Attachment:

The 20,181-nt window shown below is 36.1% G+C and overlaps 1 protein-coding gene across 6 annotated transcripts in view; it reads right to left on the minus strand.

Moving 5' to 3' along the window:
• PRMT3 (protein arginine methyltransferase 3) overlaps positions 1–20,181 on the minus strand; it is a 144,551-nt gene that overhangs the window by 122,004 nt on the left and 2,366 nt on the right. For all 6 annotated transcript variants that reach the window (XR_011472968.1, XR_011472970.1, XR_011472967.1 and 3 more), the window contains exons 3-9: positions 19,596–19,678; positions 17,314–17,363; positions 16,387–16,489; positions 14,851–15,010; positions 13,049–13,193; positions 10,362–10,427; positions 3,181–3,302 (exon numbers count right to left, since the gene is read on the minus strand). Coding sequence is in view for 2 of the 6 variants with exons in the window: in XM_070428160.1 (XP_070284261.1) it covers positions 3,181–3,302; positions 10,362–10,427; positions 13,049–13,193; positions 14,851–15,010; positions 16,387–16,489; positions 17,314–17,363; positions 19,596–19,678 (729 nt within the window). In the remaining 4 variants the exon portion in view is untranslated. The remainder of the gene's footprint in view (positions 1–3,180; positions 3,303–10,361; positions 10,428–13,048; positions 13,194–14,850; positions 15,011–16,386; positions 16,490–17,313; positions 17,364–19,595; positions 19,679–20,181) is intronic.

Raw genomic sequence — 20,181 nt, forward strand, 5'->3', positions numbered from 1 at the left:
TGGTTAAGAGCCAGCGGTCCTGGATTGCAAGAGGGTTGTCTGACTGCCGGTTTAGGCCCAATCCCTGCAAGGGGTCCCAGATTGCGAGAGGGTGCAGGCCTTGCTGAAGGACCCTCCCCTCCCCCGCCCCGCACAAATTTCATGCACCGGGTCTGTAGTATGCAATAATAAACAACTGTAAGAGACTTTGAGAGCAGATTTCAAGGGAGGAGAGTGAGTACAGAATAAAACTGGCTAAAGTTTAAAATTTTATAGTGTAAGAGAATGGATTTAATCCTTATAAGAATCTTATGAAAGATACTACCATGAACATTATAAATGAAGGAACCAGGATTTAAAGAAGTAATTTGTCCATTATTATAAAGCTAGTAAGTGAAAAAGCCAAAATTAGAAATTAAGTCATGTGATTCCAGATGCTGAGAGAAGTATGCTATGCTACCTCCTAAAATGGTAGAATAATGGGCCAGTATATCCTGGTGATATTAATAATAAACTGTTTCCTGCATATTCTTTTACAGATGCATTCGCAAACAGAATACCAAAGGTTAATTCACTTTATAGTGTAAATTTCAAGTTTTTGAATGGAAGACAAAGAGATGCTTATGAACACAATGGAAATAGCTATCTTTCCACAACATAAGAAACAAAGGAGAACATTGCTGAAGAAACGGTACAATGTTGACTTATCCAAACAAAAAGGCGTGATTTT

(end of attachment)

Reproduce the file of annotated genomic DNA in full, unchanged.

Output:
The 20,181-nt window shown below is 36.1% G+C and overlaps 1 protein-coding gene across 6 annotated transcripts in view; it reads right to left on the minus strand.

Moving 5' to 3' along the window:
• PRMT3 (protein arginine methyltransferase 3) overlaps positions 1–20,181 on the minus strand; it is a 144,551-nt gene that overhangs the window by 122,004 nt on the left and 2,366 nt on the right. For all 6 annotated transcript variants that reach the window (XR_011472968.1, XR_011472970.1, XR_011472967.1 and 3 more), the window contains exons 3-9: positions 19,596–19,678; positions 17,314–17,363; positions 16,387–16,489; positions 14,851–15,010; positions 13,049–13,193; positions 10,362–10,427; positions 3,181–3,302 (exon numbers count right to left, since the gene is read on the minus strand). Coding sequence is in view for 2 of the 6 variants with exons in the window: in XM_070428160.1 (XP_070284261.1) it covers positions 3,181–3,302; positions 10,362–10,427; positions 13,049–13,193; positions 14,851–15,010; positions 16,387–16,489; positions 17,314–17,363; positions 19,596–19,678 (729 nt within the window). In the remaining 4 variants the exon portion in view is untranslated. The remainder of the gene's footprint in view (positions 1–3,180; positions 3,303–10,361; positions 10,428–13,048; positions 13,194–14,850; positions 15,011–16,386; positions 16,490–17,313; positions 17,364–19,595; positions 19,679–20,181) is intronic.

Raw genomic sequence — 20,181 nt, forward strand, 5'->3', positions numbered from 1 at the left:
TGGTTAAGAGCCAGCGGTCCTGGATTGCAAGAGGGTTGTCTGACTGCCGGTTTAGGCCCAATCCCTGCAAGGGGTCCCAGATTGCGAGAGGGTGCAGGCCTTGCTGAAGGACCCTCCCCTCCCCCGCCCCGCACAAATTTCATGCACCGGGTCTGTAGTATGCAATAATAAACAACTGTAAGAGACTTTGAGAGCAGATTTCAAGGGAGGAGAGTGAGTACAGAATAAAACTGGCTAAAGTTTAAAATTTTATAGTGTAAGAGAATGGATTTAATCCTTATAAGAATCTTATGAAAGATACTACCATGAACATTATAAATGAAGGAACCAGGATTTAAAGAAGTAATTTGTCCATTATTATAAAGCTAGTAAGTGAAAAAGCCAAAATTAGAAATTAAGTCATGTGATTCCAGATGCTGAGAGAAGTATGCTATGCTACCTCCTAAAATGGTAGAATAATGGGCCAGTATATCCTGGTGATATTAATAATAAACTGTTTCCTGCATATTCTTTTACAGATGCATTCGCAAACAGAATACCAAAGGTTAATTCACTTTATAGTGTAAATTTCAAGTTTTTGAATGGAAGACAAAGAGATGCTTATGAACACAATGGAAATAGCTATCTTTCCACAACATAAGAAACAAAGGAGAACATTGCTGAAGAAACGGTACAATGTTGACTTATCCAAACAAAAAGGCGTGATTTT